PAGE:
How Montessori Saved Me as a Mother

By Leslie Bradley

How Montessori Saved Me as a Mother

As a first time mom, I wanted to be sure to do right by my baby. I surrounded us with the “best” toys and gadgets, researched the perfect amount of stimulation, provided the most secure, nurturing, connected attention, attempted to get him the proper amount of sleep, fed him the cleanest foods at precisely the right time – basically I tried to do EVERYTHING RIGHT! Sound familiar?? Day after day, I pressured myself to say the right thing, at the exact right moment, introduce this specific toy, item, etc. to develop this critical skill, and to do it all perfectly. Day after day after day. We were overwhelmed; my baby was frustrated, confused, and overstimulated and I was exhausted, desperate, and feeling utterly incompetent. It simply wasn’t sustainable. I was in the deepest, darkest parts of postpartum depression and postpartum anxiety. I knew there had to be a better way. I can’t remember the exact moment that I discovered the Montessori Method – probably some middle of the night Google search when I really should’ve been sleeping – but the moment I read about it, everything clicked. It was like a gentle, soothing touch that reassured me that I was doing too much and that it was not only okay, but necessary to relax, breathe, and consider a different way.

Dr. Maria Montessori’s work first started with children who had special needs, “forgotten” children who had been essentially discarded because of their supposed inability to learn and contribute to society. Dr. Montessori approached each child with respect and believed in their unique abilities. Guess what happened…they THRIVED! Word of Dr. Montessori’s success quickly spread and became a phenomenon. Her work continues to be revolutionary, even in today’s society. It certainly was revolutionary in my development as a mother! Here are just a few of the lessons I learned:

  • From birth to 6 years of age, children have what Dr. Montessori calls “absorbent minds.” They literally learn simply by being present, observing life and the world around them. They don’t need fancy gadgets and specific toys. They just need a warm, safe environment (probably your arms!) where they can observe, absorb, and learn. So I stopped buying all.the.things. and watched what my son was naturally drawn toward.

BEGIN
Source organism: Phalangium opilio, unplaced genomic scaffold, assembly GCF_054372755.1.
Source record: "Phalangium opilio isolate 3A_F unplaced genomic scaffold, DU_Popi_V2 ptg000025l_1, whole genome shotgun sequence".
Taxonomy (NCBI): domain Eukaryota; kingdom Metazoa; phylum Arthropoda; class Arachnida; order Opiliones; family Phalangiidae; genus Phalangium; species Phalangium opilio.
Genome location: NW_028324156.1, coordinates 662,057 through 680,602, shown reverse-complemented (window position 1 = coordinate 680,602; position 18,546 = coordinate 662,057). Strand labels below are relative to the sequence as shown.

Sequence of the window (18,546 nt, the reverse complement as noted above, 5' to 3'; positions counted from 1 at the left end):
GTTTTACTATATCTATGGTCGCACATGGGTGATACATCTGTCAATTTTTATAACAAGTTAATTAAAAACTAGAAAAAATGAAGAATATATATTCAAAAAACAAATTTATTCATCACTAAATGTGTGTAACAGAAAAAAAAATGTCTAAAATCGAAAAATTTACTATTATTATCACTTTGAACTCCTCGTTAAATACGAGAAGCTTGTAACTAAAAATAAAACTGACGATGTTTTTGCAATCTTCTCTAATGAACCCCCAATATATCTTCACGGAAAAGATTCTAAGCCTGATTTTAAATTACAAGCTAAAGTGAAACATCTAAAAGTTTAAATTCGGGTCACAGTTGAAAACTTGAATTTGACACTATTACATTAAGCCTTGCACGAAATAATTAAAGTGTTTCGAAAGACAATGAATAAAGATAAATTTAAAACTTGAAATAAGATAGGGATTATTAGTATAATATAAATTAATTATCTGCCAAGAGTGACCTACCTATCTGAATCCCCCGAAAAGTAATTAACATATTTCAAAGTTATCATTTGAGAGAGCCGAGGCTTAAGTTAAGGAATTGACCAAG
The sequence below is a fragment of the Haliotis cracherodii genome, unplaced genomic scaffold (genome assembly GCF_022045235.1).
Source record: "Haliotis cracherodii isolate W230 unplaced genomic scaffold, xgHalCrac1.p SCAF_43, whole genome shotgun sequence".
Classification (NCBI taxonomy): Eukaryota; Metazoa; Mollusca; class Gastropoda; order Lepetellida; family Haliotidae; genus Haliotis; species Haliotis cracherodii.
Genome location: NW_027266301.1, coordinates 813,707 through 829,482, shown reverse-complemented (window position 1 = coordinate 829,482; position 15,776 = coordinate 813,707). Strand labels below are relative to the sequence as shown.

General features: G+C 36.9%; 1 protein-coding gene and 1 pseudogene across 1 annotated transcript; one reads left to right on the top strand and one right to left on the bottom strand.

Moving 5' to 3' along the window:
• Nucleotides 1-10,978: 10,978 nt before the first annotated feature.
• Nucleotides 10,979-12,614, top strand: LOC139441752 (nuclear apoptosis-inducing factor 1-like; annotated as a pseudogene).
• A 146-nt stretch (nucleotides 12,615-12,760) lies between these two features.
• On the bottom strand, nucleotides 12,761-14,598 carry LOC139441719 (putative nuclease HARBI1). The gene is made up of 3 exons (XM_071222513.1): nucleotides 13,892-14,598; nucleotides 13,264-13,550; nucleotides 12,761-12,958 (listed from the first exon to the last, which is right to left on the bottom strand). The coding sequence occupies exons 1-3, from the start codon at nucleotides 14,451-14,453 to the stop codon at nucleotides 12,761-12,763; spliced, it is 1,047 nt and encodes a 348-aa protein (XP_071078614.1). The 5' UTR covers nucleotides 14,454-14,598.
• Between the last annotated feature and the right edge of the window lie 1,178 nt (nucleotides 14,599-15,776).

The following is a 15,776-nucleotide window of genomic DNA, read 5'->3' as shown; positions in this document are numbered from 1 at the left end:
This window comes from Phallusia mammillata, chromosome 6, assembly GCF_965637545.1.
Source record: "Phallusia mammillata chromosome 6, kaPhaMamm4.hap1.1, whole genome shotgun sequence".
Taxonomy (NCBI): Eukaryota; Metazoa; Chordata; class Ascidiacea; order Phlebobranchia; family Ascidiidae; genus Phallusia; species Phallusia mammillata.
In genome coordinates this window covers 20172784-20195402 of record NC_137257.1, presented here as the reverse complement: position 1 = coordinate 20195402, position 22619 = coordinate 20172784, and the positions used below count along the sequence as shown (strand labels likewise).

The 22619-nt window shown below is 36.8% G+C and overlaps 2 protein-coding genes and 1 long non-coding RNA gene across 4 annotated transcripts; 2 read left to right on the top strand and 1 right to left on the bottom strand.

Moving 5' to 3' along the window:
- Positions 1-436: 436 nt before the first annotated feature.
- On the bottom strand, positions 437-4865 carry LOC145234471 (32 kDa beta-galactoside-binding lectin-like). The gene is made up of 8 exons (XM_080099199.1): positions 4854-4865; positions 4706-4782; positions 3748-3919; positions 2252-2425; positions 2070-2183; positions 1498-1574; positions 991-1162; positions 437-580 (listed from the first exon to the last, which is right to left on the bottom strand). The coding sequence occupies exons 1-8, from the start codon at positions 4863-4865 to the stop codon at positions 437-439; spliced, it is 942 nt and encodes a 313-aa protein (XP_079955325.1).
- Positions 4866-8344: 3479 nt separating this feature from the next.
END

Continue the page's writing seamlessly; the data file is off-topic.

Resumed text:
• In tandem with the concept of the absorbent mind, children are not vessels to be filled, but intrinsically curious, unique souls who should be trusted and respected. They have a natural inquisitiveness that we are wise to nurture, with particular preferences for their own unique interests. 
  • How do we discover their interests? We observe. Yep, we step back, we shut up, we put away all the loud, light up, obnoxious toys, put down our phones and screens and we watch what our child engages with – what they stare at, what they avoid, what they enjoy, what they dislike.
  • Then, we follow the child. We stare with them at the leaves moving slowly in the wind, even if “that’s all” we do for a half an hour. We let them feel the grass on their bare feet, watch the rain run down the window, stomp in puddles, and watch the bubble machine. We learn together about dinosaurs, horses, and the intricacies of a working farm. We immerse ourselves in their world rather than fitting them into ours.
  • We believe in their capabilities and allow them to investigate, try, and struggle. We offer just as much help as is necessary, but as little as possible. We teach them to trust themselves, to persevere, to believe in themselves.

Montessori gave me permission to slow down, to be present and embrace each moment, to revel in the wonderment that is each new discovery made by my child. It allowed me to embrace a more joyful way of parenting – one built on respect, trusting my child, honoring his natural inquisitiveness, and following his lead. Montessori is magical, in my opinion; magical and miraculous in saving my mental health and helping me to become a better version of myself.

If you’re interested in learning more, here are some of my favorite resources:









Leslie Bradley

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